# Law of one Price and Cointegration relationship

I have a question on the relationship between the law of one price and cointegration of (financial) time series.

• Suppose there is an unobserved "efficient" price $$v_t$$ that follows a standard Brownian motion such that $$v_t = v_0 + \int\limits_{0}^t \sigma dW_s$$.
• Two venues trade the asset and quote prices ($$x_t$$ and $$y_t$$) which reflect the efficient price and some stationary noise component: $$x_t = v_t + u_t \text{ and } y_t = v_t + \tilde u_t$$
• Then, both $$x_t$$ and $$y_t$$ exhibit a unit root but $$z_t := x_t - y_t$$ resembles a valid cointegration relationship because $$z_t = u_t + \tilde u_t$$ which is stationary.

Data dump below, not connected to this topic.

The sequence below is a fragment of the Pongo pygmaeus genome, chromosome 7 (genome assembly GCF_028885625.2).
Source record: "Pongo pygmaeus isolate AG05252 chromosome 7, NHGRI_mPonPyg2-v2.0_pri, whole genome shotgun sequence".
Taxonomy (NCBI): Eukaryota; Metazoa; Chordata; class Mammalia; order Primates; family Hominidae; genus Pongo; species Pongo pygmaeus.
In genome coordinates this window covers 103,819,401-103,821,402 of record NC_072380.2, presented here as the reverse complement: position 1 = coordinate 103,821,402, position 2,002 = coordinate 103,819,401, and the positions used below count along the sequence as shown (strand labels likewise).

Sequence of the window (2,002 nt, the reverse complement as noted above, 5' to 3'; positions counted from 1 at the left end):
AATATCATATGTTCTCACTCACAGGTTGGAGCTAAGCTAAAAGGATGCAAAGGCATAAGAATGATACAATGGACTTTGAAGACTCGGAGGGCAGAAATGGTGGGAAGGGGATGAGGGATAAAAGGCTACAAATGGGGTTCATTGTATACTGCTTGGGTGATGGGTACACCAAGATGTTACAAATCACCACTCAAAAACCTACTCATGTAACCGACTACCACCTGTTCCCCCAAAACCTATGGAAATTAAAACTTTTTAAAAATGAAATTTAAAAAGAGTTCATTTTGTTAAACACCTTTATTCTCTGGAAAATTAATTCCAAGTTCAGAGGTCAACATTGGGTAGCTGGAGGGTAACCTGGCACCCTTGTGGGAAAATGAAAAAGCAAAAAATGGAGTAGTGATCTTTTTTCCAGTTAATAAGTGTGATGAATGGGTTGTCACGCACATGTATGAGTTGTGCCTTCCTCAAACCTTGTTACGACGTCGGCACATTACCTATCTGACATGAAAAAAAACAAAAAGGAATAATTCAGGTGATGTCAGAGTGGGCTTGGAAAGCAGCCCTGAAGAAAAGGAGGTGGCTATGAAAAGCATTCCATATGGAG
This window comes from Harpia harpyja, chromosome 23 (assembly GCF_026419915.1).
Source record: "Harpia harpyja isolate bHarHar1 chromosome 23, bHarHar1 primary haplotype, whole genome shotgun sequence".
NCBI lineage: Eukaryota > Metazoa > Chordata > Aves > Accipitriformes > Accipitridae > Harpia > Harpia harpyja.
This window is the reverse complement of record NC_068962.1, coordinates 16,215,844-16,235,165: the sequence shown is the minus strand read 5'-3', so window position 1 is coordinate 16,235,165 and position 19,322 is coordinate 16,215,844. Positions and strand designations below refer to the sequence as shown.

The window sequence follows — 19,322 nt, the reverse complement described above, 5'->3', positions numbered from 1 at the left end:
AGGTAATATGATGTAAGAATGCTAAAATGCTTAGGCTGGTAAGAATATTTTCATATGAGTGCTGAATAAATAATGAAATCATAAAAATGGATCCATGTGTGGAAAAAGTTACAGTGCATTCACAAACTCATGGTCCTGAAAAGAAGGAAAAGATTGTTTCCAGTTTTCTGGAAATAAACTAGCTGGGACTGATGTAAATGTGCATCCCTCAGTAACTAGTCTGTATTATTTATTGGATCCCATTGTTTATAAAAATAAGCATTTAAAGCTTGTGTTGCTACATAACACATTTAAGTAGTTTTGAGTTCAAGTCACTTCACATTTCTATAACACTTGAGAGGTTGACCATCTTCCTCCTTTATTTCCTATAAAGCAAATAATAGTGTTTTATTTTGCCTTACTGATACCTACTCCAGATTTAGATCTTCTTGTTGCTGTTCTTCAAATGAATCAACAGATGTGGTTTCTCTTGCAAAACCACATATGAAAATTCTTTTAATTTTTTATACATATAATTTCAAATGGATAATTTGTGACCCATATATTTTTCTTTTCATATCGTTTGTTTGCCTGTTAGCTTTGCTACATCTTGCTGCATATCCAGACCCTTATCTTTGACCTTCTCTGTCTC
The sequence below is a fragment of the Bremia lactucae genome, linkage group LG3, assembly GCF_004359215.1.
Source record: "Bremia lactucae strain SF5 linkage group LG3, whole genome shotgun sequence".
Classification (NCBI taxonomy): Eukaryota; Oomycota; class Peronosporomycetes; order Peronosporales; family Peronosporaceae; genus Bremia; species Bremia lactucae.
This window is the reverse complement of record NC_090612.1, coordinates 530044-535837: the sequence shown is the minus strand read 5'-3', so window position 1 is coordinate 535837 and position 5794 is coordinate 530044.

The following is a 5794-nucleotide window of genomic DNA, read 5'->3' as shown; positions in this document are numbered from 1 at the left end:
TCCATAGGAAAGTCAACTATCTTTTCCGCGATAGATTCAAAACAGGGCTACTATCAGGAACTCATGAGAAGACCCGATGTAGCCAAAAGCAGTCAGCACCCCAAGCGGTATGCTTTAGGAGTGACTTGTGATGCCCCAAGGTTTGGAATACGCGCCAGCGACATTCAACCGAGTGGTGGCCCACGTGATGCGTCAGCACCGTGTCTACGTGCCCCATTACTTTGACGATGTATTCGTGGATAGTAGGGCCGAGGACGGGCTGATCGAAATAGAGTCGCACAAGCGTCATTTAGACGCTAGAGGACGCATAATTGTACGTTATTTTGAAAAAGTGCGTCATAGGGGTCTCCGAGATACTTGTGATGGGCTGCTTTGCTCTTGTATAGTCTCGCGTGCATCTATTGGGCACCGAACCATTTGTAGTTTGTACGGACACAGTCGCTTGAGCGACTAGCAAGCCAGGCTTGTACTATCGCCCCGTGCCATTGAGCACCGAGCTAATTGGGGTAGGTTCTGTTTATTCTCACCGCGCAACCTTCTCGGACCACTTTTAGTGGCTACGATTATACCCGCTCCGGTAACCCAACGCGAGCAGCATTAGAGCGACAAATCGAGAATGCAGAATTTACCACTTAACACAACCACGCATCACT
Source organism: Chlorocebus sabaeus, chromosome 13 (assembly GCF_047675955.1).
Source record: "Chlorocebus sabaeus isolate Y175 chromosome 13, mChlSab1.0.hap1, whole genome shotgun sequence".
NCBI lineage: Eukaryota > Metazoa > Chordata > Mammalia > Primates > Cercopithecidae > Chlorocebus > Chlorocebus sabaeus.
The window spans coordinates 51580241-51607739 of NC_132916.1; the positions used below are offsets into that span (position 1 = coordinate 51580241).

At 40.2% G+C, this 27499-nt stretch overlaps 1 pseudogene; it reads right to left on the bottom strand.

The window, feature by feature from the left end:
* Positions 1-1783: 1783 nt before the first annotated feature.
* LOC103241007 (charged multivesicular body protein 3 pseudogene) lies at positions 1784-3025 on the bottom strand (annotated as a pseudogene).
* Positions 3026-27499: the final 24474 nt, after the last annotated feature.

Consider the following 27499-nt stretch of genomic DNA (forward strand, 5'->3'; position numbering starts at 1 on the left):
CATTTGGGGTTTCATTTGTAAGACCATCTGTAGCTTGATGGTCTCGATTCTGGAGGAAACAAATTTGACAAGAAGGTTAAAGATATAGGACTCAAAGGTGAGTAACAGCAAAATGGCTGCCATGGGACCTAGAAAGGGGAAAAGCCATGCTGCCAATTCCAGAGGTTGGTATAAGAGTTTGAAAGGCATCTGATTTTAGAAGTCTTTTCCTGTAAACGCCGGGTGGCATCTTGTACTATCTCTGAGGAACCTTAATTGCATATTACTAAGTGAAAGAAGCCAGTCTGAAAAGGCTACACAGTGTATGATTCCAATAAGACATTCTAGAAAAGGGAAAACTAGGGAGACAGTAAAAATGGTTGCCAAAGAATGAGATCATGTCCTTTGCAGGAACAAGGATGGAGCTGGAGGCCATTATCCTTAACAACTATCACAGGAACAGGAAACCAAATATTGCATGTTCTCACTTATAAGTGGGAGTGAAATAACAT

• Suppose, there is no noise at one market such that $$x_t = v_t$$.
• The other market simply mirrors the prices but with a possibly random lag such that $$y_t = x_{t-\tau} = v_{t-\tau}$$
• Then, under which circumstances is $$z_t = x_t - y_t = \int\limits_{t-\tau}^t \sigma dW_s \sim N(0, \sigma^2\tau)$$ again a stationary variable and resembles a reasonable cointegration relationship? Is it necessary that $$\tau$$ is stationary or are there other sufficient conditions?
• It's interesting but there's no stochastic process in your second example so I don't think one can define cointegration in that case. This is because $y_t$ is deterministic. – mark leeds Oct 20 at 14:01
• Thanks @markleeds, excellent point. I tried to edit my question a bit, such that you can basically think of $y_t$ being a jump process with random latency. In other words, $y_t$ does not need to be deterministic at all..does this change something from your perspective? – muffin1974 Oct 21 at 1:59